Rabbi Idan Irelander and Congregation Ahavat Olam President Marc Freedman performed at the Brooksby Village Hanukkah luncheon last month.

Donation helps North Andover synagogue welcome Brooksby Village residents



Donation helps North Andover synagogue welcome Brooksby Village residents

Rabbi Idan Irelander and Congregation Ahavat Olam President Marc Freedman performed at the Brooksby Village Hanukkah luncheon last month.

Earlier this year, Marc Freedman and Rabbi Idan Irelander went to Brooksby Village – a senior living facility in Peabody – to offer entertainment at the community’s Hanukkah luncheon. They left with $1,800 and 300 potential new members of Congregation Ahavat Olam in North Andover.

The two men are, respectively, the president and the rabbi/cantor of the inclusive synagogue. This was their second year performing at Brooksby for Hanukkah (some of their congregants’ parents are residents there, and Freedman, a Peabody native, has been connected with them for years). After their performance, an anonymous donor approached the president and presented him a check for $1,800 to be used to secure a yearlong membership at Ahavat Olam for all residents of Brooksby Village who wanted it.

Freedman announced the partnership that day to all who were present at the luncheon.

“That really took everyone aback,” said Harriet Feinstein, a resident of Brooksby Village and the president of the facility’s Jewish Council. “It was wonderful to hear that someone was so enamored with both the Jewish community here at Brooksby and Congregation Ahavat Olam that he or she brought the two together … I’m very grateful.”

She estimated that there are somewhere between 250 and 300 Jewish residents at Brooksby. A letter announcing the membership agreement with Ahavat Olam is being included in the January Jewish events packet that is distributed to all Jewish residents there. So far, 20 people already have signed up for Ahavat Olam’s weekly newsletter, one privilege of the membership.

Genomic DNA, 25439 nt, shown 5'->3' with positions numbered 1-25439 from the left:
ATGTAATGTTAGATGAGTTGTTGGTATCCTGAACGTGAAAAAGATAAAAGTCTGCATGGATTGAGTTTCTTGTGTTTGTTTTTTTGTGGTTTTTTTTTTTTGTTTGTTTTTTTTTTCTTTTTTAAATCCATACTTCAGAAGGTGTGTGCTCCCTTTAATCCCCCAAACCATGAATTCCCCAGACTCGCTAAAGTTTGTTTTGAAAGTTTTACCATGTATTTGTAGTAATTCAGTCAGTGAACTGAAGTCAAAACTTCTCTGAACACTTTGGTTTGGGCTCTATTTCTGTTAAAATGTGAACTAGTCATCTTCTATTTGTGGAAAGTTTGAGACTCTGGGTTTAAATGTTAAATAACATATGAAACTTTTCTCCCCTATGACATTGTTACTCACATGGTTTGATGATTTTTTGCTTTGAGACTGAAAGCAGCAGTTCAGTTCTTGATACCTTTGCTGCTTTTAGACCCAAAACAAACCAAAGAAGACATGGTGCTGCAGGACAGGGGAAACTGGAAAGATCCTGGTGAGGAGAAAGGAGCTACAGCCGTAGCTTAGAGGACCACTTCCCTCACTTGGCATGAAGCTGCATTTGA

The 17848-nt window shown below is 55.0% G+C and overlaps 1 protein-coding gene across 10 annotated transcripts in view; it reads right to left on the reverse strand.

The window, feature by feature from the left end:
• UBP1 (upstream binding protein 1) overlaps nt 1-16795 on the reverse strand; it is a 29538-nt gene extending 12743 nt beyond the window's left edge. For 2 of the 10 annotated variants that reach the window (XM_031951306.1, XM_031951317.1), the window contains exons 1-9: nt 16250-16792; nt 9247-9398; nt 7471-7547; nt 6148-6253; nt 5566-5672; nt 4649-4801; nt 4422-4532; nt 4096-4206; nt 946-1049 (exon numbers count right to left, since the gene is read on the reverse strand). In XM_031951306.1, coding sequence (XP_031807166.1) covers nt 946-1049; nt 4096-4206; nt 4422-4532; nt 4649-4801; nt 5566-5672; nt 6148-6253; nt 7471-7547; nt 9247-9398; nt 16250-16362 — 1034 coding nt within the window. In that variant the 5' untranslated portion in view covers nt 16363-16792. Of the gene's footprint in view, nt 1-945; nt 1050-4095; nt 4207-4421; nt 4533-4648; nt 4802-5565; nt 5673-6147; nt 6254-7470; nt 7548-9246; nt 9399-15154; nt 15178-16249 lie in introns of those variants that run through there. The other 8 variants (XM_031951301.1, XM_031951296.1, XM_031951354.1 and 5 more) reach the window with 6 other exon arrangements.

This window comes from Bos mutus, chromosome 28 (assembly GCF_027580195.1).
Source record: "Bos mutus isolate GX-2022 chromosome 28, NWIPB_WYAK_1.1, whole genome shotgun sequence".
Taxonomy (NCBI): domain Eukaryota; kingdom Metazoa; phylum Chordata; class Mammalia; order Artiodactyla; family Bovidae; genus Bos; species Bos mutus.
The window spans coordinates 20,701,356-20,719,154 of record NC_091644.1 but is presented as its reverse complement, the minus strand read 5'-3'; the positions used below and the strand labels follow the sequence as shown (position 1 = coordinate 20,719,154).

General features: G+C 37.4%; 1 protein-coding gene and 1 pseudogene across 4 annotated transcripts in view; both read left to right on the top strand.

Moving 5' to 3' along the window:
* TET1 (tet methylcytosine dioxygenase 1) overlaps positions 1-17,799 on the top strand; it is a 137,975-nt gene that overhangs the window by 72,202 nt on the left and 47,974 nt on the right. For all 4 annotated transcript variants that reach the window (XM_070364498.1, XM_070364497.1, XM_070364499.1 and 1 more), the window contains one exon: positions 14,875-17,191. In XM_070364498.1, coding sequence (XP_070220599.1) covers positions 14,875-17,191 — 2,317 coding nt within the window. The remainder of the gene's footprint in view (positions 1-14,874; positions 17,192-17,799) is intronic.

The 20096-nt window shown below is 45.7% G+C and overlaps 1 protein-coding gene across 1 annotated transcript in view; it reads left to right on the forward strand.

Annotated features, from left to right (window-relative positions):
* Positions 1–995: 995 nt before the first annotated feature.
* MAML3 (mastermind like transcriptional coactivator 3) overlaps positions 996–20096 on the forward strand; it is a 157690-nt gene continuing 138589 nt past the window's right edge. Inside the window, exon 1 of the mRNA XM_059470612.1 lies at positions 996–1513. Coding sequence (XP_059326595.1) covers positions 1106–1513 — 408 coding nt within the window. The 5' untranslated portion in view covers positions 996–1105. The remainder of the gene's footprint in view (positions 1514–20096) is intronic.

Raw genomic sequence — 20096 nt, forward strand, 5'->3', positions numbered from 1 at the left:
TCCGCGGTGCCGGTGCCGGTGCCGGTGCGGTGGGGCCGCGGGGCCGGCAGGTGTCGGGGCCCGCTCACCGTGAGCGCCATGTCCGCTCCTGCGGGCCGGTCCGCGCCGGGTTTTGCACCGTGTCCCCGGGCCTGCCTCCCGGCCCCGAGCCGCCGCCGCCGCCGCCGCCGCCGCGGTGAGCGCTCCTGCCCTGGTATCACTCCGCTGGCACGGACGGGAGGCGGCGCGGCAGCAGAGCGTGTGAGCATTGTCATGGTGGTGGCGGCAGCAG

In addition, membership will include access to Shabbat services on Zoom; adult learning classes taught by Irelander; a Zoom link for High Holiday services; Yahrzeit services for loved ones who have passed; and three in-person, musically driven religious programs over the course of the year.

“The biggest thing that people are excited about is the fact that they have told us that they would come three times a year to do some sort of religious program,” said Feinstein. “It’s difficult for a lot of us to get to our synagogue and our temples. And not only that, but the diversity of going on Zoom – to go to our own temple and others – makes it very nice. The fact that Ahavat Olam has included us in theirs helps make the diversity even better.”

The idea to have an institution like a senior facility become a member of the shul was something Freedman had discussed with the donor in the past, and something he envisioned as a plus for the community overall.

“There are other communities, especially senior centers and senior living communities, that really don’t have a place to go for Jewish connection,” he said. “I honestly think that the senior community sometimes gets forgotten … Those connections are available to them through this relationship that we have at Brooksby Village.”

Ahavat Olam was founded in the summer of 2022 as an unaffiliated, “One Judaism” community. The congregation has been making waves since its inception: The projected goal of gaining 40 member families in their first year ended up at a whopping 113. Today, they’re up to 130, and leaders hope only to grow. In the next year, they plan to find a new building to hold their ever-growing ranks.

Freedman said he’d love to expand this “institutional membership” opportunity to other Jewish organizations, and would love more donors to make the partnership possible for Brooksby Village – and any other group that wants it – in the coming years.

“There’s no guarantee that he’ll be able to do it again next year,” Freedman said of the donor. “He’s not even sure that he’ll be here next year. So perhaps somebody else in the Jewish community … would be willing to put up the $1,800 … for Brooksby Village to become a member.

“We’re trying to build a community based on the concept of ‘One Judaism,’” said Freedman. “We just want to celebrate the fact that we’re Jewish.” Θ

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